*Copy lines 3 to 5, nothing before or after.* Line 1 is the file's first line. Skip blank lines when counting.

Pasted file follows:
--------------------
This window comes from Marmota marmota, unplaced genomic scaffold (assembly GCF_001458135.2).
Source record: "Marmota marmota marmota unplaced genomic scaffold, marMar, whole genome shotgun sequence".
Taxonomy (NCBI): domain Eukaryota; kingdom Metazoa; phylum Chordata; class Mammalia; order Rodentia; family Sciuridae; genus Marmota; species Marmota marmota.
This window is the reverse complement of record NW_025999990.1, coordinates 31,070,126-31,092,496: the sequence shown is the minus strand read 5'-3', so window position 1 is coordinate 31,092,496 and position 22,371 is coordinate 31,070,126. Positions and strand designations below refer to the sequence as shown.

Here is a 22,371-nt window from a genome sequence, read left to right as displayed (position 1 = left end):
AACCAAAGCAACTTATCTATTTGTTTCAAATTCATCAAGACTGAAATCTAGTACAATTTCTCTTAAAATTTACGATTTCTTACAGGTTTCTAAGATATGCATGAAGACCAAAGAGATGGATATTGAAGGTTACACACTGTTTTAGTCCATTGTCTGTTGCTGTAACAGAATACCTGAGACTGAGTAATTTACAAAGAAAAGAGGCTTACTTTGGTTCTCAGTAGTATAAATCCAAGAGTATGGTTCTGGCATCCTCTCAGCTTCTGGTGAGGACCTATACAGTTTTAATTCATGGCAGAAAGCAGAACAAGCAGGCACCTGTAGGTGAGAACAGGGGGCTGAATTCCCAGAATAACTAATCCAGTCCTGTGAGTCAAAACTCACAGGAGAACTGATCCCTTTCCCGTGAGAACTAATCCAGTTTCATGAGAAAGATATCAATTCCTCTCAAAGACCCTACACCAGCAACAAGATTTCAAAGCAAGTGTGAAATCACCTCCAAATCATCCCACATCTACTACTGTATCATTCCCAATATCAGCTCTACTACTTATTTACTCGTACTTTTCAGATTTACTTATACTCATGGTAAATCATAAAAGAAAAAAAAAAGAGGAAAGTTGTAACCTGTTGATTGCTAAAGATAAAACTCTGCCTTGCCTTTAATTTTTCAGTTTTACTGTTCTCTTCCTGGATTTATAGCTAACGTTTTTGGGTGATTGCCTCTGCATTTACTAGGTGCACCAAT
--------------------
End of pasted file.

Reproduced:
Taxonomy (NCBI): domain Eukaryota; kingdom Metazoa; phylum Chordata; class Mammalia; order Rodentia; family Sciuridae; genus Marmota; species Marmota marmota.
This window is the reverse complement of record NW_025999990.1, coordinates 31,070,126-31,092,496: the sequence shown is the minus strand read 5'-3', so window position 1 is coordinate 31,092,496 and position 22,371 is coordinate 31,070,126. Positions and strand designations below refer to the sequence as shown.

Here is a 22,371-nt window from a genome sequence, read left to right as displayed (position 1 = left end):